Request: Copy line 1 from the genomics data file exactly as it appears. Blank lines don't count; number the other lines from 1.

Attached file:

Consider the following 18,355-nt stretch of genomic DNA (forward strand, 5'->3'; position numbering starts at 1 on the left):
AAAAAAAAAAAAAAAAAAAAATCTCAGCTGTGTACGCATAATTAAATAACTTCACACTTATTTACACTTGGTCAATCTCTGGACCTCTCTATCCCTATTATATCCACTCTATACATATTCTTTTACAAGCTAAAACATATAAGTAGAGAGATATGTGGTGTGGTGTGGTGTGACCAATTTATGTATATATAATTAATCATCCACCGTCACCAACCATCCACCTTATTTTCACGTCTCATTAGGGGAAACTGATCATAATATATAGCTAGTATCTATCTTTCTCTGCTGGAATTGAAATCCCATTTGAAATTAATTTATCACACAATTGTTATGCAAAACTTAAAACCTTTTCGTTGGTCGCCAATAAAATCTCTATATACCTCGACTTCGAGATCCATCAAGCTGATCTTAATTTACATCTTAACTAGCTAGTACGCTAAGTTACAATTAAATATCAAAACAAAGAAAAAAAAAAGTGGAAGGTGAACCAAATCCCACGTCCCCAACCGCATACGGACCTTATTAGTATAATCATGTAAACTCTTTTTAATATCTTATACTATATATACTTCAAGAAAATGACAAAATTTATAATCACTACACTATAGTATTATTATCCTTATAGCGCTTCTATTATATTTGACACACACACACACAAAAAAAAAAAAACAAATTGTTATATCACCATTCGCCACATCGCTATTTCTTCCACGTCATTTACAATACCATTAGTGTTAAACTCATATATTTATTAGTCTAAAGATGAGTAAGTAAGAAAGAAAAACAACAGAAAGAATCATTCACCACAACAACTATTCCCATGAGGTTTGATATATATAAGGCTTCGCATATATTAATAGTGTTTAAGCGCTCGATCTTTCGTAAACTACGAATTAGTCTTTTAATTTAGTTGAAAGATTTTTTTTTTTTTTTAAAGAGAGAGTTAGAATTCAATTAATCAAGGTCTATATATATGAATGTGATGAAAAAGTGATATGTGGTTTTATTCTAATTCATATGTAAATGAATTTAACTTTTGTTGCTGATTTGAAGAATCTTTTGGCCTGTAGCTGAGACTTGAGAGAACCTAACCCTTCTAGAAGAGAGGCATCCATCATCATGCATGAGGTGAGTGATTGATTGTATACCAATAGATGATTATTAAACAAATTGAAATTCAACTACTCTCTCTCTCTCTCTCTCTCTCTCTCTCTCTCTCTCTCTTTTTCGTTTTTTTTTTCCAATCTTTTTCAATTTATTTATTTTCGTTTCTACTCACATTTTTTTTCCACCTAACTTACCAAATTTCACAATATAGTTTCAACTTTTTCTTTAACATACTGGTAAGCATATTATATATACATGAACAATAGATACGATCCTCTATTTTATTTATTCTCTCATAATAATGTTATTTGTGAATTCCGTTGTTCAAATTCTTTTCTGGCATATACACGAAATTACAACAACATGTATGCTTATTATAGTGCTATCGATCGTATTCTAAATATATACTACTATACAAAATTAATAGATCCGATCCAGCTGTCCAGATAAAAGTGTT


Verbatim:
Consider the following 18,355-nt stretch of genomic DNA (forward strand, 5'->3'; position numbering starts at 1 on the left):